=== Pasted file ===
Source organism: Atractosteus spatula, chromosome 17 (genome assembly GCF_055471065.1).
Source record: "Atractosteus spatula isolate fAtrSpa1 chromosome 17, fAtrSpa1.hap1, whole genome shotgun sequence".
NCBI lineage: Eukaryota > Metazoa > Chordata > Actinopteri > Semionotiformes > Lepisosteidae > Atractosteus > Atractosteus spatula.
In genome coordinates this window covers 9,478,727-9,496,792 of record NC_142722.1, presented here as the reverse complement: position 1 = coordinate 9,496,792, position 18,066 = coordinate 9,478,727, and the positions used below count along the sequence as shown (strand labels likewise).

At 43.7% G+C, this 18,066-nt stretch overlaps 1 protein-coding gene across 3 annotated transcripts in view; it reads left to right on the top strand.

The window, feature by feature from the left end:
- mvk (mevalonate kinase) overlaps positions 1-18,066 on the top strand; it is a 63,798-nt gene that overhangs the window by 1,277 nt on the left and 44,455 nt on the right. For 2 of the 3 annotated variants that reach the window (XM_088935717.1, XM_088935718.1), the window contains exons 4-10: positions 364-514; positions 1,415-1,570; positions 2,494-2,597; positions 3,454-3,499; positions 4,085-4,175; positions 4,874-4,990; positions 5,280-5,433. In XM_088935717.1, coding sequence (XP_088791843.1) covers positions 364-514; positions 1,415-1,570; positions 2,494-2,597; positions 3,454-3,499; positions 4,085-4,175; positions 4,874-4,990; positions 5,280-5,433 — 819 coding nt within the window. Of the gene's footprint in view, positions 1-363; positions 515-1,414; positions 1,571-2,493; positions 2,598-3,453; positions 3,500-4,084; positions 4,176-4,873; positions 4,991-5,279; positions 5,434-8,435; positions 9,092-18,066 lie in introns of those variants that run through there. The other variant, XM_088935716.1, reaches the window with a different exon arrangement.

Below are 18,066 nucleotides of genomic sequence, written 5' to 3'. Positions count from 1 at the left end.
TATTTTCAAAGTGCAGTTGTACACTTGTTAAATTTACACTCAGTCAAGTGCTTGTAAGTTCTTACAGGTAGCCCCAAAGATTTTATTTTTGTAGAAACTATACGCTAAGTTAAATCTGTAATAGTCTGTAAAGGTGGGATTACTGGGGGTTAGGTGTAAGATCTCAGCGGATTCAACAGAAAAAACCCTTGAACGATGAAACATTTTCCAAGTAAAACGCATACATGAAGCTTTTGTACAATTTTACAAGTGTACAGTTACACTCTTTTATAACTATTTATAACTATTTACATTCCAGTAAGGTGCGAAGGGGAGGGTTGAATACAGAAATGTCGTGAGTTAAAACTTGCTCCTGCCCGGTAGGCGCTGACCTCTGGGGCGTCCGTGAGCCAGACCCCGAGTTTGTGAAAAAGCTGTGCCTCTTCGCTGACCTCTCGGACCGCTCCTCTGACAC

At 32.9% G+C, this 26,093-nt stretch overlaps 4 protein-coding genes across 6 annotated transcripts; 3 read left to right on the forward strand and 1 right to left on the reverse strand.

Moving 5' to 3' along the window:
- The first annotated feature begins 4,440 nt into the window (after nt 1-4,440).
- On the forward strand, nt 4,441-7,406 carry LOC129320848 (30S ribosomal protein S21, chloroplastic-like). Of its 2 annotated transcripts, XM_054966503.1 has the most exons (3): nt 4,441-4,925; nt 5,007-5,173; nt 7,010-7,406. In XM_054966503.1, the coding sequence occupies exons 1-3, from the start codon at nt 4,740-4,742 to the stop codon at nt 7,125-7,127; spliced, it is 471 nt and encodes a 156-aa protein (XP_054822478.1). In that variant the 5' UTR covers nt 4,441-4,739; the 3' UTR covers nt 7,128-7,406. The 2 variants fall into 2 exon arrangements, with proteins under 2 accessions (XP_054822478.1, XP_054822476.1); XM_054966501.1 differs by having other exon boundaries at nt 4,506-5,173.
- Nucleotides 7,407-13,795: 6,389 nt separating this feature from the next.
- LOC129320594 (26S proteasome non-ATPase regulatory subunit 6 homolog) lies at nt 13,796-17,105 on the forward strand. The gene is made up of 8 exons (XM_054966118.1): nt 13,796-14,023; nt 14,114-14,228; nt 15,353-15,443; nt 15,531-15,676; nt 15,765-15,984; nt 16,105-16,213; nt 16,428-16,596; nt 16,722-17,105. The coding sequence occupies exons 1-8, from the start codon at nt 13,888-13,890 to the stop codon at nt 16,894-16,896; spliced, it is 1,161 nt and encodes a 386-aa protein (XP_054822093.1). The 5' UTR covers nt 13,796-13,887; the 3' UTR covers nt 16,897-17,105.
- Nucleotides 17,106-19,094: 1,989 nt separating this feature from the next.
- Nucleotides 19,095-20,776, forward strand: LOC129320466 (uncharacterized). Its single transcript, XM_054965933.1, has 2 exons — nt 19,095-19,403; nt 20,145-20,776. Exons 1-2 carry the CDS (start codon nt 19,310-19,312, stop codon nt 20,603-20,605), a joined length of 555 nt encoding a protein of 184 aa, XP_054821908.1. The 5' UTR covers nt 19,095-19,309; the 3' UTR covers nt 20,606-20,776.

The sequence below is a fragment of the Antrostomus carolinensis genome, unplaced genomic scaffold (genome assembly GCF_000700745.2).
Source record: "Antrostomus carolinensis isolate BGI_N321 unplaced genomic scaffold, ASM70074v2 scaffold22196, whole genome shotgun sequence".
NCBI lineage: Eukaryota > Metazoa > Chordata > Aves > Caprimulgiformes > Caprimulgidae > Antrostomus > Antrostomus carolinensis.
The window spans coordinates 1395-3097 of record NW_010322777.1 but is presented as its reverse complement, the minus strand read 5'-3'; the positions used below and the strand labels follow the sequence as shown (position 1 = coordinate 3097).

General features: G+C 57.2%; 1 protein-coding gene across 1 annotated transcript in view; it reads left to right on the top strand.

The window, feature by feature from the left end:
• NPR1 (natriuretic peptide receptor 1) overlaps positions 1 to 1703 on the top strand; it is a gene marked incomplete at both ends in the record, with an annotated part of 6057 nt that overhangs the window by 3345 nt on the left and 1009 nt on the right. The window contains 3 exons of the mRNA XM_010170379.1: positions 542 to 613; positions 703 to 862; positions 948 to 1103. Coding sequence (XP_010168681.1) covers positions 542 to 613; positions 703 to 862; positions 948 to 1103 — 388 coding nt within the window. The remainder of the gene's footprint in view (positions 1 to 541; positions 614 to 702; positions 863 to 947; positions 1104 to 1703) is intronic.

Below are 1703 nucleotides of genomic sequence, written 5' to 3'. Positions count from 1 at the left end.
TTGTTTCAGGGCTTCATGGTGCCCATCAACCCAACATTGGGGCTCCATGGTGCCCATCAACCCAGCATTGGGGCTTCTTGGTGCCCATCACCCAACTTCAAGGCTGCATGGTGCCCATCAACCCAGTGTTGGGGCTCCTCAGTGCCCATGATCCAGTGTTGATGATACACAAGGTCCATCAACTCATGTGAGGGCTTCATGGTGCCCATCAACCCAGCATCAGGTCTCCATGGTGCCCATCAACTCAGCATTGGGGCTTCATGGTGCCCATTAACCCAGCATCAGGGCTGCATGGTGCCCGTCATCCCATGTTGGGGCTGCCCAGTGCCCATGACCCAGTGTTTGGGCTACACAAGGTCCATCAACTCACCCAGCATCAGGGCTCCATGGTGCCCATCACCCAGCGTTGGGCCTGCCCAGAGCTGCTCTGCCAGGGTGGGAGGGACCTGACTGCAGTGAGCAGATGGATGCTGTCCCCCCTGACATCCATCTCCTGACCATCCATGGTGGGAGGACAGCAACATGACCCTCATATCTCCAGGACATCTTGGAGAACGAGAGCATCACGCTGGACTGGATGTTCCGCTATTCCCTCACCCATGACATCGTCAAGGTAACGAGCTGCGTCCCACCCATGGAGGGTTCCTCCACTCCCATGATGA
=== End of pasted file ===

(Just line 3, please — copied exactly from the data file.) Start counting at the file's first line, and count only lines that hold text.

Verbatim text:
NCBI lineage: Eukaryota > Metazoa > Chordata > Actinopteri > Semionotiformes > Lepisosteidae > Atractosteus > Atractosteus spatula.